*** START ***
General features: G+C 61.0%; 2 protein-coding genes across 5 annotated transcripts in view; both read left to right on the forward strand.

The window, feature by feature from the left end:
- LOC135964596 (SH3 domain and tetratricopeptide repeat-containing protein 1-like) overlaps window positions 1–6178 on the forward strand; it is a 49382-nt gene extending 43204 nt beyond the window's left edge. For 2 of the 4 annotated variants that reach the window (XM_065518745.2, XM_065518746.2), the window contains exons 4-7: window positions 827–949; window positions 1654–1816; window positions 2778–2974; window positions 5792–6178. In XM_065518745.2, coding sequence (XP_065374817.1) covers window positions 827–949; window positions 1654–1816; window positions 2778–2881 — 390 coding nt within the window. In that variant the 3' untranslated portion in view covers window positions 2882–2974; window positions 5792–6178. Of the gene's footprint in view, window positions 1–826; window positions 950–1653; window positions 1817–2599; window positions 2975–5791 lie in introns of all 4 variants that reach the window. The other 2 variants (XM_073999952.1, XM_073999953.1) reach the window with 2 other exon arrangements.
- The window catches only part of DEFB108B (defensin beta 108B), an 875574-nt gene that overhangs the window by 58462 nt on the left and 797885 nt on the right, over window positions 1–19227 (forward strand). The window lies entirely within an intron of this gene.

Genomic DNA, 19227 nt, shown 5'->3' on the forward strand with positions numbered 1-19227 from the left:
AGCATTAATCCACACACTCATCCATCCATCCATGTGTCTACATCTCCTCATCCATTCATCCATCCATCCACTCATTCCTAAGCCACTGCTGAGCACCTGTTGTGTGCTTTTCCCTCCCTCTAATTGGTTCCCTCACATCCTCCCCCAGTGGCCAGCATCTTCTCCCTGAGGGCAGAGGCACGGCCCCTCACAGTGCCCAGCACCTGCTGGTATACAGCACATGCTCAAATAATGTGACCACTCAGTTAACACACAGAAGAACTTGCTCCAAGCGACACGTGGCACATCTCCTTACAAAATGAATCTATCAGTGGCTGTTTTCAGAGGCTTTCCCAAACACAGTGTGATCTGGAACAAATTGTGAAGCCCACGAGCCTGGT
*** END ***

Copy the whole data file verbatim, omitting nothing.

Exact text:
General features: G+C 61.0%; 2 protein-coding genes across 5 annotated transcripts in view; both read left to right on the forward strand.

The window, feature by feature from the left end:
- LOC135964596 (SH3 domain and tetratricopeptide repeat-containing protein 1-like) overlaps window positions 1–6178 on the forward strand; it is a 49382-nt gene extending 43204 nt beyond the window's left edge. For 2 of the 4 annotated variants that reach the window (XM_065518745.2, XM_065518746.2), the window contains exons 4-7: window positions 827–949; window positions 1654–1816; window positions 2778–2974; window positions 5792–6178. In XM_065518745.2, coding sequence (XP_065374817.1) covers window positions 827–949; window positions 1654–1816; window positions 2778–2881 — 390 coding nt within the window. In that variant the 3' untranslated portion in view covers window positions 2882–2974; window positions 5792–6178. Of the gene's footprint in view, window positions 1–826; window positions 950–1653; window positions 1817–2599; window positions 2975–5791 lie in introns of all 4 variants that reach the window. The other 2 variants (XM_073999952.1, XM_073999953.1) reach the window with 2 other exon arrangements.
- The window catches only part of DEFB108B (defensin beta 108B), an 875574-nt gene that overhangs the window by 58462 nt on the left and 797885 nt on the right, over window positions 1–19227 (forward strand). The window lies entirely within an intron of this gene.

Genomic DNA, 19227 nt, shown 5'->3' on the forward strand with positions numbered 1-19227 from the left:
AGCATTAATCCACACACTCATCCATCCATCCATGTGTCTACATCTCCTCATCCATTCATCCATCCATCCACTCATTCCTAAGCCACTGCTGAGCACCTGTTGTGTGCTTTTCCCTCCCTCTAATTGGTTCCCTCACATCCTCCCCCAGTGGCCAGCATCTTCTCCCTGAGGGCAGAGGCACGGCCCCTCACAGTGCCCAGCACCTGCTGGTATACAGCACATGCTCAAATAATGTGACCACTCAGTTAACACACAGAAGAACTTGCTCCAAGCGACACGTGGCACATCTCCTTACAAAATGAATCTATCAGTGGCTGTTTTCAGAGGCTTTCCCAAACACAGTGTGATCTGGAACAAATTGTGAAGCCCACGAGCCTGGT